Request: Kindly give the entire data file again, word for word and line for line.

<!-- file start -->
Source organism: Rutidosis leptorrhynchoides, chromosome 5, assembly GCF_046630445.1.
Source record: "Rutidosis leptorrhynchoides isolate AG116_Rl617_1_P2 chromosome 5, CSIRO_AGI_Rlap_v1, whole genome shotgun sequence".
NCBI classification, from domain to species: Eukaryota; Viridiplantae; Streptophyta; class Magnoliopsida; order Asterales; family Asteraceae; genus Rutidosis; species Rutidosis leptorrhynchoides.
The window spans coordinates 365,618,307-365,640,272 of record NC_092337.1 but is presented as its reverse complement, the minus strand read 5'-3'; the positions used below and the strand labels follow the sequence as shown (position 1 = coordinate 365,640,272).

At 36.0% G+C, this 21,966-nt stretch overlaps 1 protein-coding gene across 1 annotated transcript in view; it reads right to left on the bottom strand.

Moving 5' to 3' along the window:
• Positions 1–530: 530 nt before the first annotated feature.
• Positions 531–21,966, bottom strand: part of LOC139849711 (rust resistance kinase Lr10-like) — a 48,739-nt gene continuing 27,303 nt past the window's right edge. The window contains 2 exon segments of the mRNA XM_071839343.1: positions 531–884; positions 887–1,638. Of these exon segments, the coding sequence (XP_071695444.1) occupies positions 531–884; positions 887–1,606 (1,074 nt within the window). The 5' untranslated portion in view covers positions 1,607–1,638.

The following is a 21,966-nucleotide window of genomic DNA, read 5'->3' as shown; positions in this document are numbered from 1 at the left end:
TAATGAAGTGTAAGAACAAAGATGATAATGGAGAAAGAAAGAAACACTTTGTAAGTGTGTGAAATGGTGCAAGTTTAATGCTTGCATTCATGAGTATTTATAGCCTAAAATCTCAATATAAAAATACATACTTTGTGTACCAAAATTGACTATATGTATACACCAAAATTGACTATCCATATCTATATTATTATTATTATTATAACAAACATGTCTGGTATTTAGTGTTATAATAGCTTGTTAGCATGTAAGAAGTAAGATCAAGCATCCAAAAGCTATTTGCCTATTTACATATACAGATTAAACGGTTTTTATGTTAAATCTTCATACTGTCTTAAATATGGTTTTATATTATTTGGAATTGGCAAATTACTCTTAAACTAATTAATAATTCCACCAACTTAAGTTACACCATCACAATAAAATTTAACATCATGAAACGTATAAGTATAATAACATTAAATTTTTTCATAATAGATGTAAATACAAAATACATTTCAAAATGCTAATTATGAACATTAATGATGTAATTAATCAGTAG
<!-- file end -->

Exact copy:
Source organism: Rutidosis leptorrhynchoides, chromosome 5, assembly GCF_046630445.1.
Source record: "Rutidosis leptorrhynchoides isolate AG116_Rl617_1_P2 chromosome 5, CSIRO_AGI_Rlap_v1, whole genome shotgun sequence".
NCBI classification, from domain to species: Eukaryota; Viridiplantae; Streptophyta; class Magnoliopsida; order Asterales; family Asteraceae; genus Rutidosis; species Rutidosis leptorrhynchoides.
The window spans coordinates 365,618,307-365,640,272 of record NC_092337.1 but is presented as its reverse complement, the minus strand read 5'-3'; the positions used below and the strand labels follow the sequence as shown (position 1 = coordinate 365,640,272).

At 36.0% G+C, this 21,966-nt stretch overlaps 1 protein-coding gene across 1 annotated transcript in view; it reads right to left on the bottom strand.

Moving 5' to 3' along the window:
• Positions 1–530: 530 nt before the first annotated feature.
• Positions 531–21,966, bottom strand: part of LOC139849711 (rust resistance kinase Lr10-like) — a 48,739-nt gene continuing 27,303 nt past the window's right edge. The window contains 2 exon segments of the mRNA XM_071839343.1: positions 531–884; positions 887–1,638. Of these exon segments, the coding sequence (XP_071695444.1) occupies positions 531–884; positions 887–1,606 (1,074 nt within the window). The 5' untranslated portion in view covers positions 1,607–1,638.

The following is a 21,966-nucleotide window of genomic DNA, read 5'->3' as shown; positions in this document are numbered from 1 at the left end:
TAATGAAGTGTAAGAACAAAGATGATAATGGAGAAAGAAAGAAACACTTTGTAAGTGTGTGAAATGGTGCAAGTTTAATGCTTGCATTCATGAGTATTTATAGCCTAAAATCTCAATATAAAAATACATACTTTGTGTACCAAAATTGACTATATGTATACACCAAAATTGACTATCCATATCTATATTATTATTATTATTATAACAAACATGTCTGGTATTTAGTGTTATAATAGCTTGTTAGCATGTAAGAAGTAAGATCAAGCATCCAAAAGCTATTTGCCTATTTACATATACAGATTAAACGGTTTTTATGTTAAATCTTCATACTGTCTTAAATATGGTTTTATATTATTTGGAATTGGCAAATTACTCTTAAACTAATTAATAATTCCACCAACTTAAGTTACACCATCACAATAAAATTTAACATCATGAAACGTATAAGTATAATAACATTAAATTTTTTCATAATAGATGTAAATACAAAATACATTTCAAAATGCTAATTATGAACATTAATGATGTAATTAATCAGTAG